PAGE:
India's southern state of Kerala may have hosted the largest gathering of women ever seen on the planet.
Clad in traditional Kerala saris and bearing offerings of food, more than two million women - perhaps more - thronged the state capital Trivandrum on Sunday.
The women braved searing heat to offer a special meal at the Attukal temple to Hindu goddess Bhagavathy - one incarnation of the potent goddesses Kali and Saraswati.
Women howled shrilly, as is the custom at the culmination of this 10-day annual event, and they joined the chief priest in offering their earthenware pots overflowing with rice and jaggery - an unrefined sugar - to the presiding goddess.
They were seeking her blessing for the health and prosperity of their families - and the special meal, known as the pongala, was later distributed among family and friends back at home.
This is a unique festival the size of which is unmatched - the congregation at Attukal temple has grown exponentially over the years.
Such festivities used to be modest affairs and the annual gathering was confined to the temple premises until about 25 years ago.
But once families associated with the temple formed a trust, the festival became more organised, there was more publicity and it attracted women from across the state and even foreign countries.
Guinness Worlds Records certified the crowd strength was 1.5 million when it was assessed for the first time in 1997.
Last year turnout was 2.5 million and this year, according to festival organisers, it was estimated to be 3 million.
Attukal Bhagavathy Temple Trust secretary KP Ramachandran Nair says that from next year an agency associated with the National Geographic channel will conduct aerial surveys for a more scientific headcount.
It is an elaborate logistical feat: almost 3,000 police, 600 of them women, were on duty around the clock. Two hundred priests positioned themselves at different points to sprinkle holy water on the pongala. Fifty portable toilets were also provided.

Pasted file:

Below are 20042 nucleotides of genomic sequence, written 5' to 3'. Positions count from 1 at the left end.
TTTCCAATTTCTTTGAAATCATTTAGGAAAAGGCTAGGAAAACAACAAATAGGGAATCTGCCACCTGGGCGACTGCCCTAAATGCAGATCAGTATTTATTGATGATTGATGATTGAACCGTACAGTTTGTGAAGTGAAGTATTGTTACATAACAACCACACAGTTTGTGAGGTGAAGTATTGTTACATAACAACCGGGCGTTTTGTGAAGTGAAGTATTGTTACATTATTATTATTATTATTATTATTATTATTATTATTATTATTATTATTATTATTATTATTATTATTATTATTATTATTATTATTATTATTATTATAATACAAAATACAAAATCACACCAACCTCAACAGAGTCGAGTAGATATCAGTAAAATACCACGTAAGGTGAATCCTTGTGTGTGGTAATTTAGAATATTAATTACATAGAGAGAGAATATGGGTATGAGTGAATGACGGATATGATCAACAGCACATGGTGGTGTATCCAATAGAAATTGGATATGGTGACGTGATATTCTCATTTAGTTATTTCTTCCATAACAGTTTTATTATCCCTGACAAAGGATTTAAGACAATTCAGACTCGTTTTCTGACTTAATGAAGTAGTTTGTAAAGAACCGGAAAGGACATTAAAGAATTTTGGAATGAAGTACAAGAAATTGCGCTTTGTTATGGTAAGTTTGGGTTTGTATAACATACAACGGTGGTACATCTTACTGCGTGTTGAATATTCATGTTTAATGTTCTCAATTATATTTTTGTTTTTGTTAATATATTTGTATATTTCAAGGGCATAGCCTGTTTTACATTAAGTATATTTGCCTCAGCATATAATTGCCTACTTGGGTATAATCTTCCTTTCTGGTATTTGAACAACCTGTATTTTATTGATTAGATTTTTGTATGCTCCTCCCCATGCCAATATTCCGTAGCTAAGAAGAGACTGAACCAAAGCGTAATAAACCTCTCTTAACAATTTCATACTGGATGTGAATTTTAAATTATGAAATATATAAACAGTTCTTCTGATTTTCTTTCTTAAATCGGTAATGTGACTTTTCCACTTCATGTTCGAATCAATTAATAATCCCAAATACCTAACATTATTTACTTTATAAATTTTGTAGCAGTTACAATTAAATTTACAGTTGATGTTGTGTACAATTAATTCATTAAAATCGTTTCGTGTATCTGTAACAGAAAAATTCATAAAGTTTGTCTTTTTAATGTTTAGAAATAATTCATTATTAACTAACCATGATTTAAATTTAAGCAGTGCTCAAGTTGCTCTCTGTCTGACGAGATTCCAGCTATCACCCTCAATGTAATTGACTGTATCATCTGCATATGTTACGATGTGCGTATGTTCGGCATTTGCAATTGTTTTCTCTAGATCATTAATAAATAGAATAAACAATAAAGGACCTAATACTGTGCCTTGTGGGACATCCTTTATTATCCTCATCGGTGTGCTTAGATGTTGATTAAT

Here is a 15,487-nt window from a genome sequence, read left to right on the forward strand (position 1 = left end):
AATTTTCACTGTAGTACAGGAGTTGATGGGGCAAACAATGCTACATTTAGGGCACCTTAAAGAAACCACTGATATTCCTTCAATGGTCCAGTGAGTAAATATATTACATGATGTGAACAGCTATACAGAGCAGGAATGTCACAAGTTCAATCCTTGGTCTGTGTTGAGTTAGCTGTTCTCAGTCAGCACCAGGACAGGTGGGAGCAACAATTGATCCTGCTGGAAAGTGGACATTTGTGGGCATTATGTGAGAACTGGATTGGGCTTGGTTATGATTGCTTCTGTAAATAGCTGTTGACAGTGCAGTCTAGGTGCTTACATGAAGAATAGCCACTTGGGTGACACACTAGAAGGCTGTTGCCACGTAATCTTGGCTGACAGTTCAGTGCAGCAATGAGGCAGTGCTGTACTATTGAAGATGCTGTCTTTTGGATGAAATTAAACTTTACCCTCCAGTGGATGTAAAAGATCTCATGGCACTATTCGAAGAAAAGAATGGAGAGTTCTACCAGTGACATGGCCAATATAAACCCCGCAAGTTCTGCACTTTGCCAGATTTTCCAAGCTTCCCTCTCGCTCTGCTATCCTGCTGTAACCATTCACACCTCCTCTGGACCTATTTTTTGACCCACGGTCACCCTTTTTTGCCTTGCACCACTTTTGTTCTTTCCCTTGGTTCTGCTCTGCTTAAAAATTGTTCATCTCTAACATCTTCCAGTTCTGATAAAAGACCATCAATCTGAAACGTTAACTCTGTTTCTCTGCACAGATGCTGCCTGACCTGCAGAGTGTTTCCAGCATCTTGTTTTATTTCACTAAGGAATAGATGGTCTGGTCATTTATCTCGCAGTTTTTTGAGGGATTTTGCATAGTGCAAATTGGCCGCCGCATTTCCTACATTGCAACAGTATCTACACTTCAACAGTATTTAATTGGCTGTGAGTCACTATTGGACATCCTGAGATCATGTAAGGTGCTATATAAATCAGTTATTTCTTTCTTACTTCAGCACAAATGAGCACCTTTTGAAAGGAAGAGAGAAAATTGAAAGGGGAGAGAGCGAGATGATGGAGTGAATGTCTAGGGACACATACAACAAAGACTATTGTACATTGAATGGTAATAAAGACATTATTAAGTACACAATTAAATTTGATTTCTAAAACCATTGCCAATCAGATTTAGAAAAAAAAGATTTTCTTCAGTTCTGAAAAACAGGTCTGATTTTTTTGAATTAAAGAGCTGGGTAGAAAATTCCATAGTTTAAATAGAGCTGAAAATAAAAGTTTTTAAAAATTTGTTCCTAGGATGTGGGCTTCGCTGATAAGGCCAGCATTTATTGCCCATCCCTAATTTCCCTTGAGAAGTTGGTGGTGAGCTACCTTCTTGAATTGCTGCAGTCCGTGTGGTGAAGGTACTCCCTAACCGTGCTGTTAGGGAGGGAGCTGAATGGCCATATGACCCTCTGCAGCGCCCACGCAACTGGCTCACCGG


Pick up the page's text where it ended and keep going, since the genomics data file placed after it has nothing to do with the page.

At Sunday's mass offering, the ceremonial cooking began at 1015 local time (0445 GMT). The chief priest lit up the main hearth in front of the temple.
Smoke billowed from hundreds of thousands of temporary hearths and hung above the city.
Tearful women swayed to the chanting of mantras, invoking the blessing of the goddess until next year's festival.
Popular Malayalam television actress Chippi was also present: "I've lost count of the number of times I've participated in the pongala festival.
"And why I do it is because I am sure Attukalamma [the mother goddess] will take care of me and family till I come back next year."
Not everyone manages to make their offering close to the temple: many had to set up hearth wherever they could.
People who live near the temple host dozens of women to cook the pongala. One retired professor of English, MS Hema, hosted more than 100 friends and relatives at her home.
Among her guests was Dianne Jennet, who has been coming every year since 1997 from San Francisco. The collective spirituality she observed in female devotees at Attukal became the subject of of her PhD dissertation back in the United States.
"It's difficult to explain. I just develop this desire to make the journey every year. Pongala is all about community, devotion and equality.
"There is nothing like this anywhere else in the world. It is amazing the way a whole city makes arrangements for women to make this offering. Nobody could imagine shutting down San Francisco for a day, blocking the vehicles for a women's gathering," she said.
The legend goes that Bhagavathy once visited the spot where the temple stands today on the banks of the Killiyar river.
The goddess, in the guise of a girl, sought the help of the head of a local family to cross the river. He helped her - but she vanished soon after.
In the ancient religious texts, Bhagavathy is said to annihilate evil and protects the good in this world - she grants every wish of her devotees. This is also the fervent hope of the women who come year on year.
At the end of the ceremony a small plane hovered above the masses showering flowers.
It was the end to a tiring but spiritually nourishing session. Devotees picked up their belongings and boarded buses and trains to head home. - BBC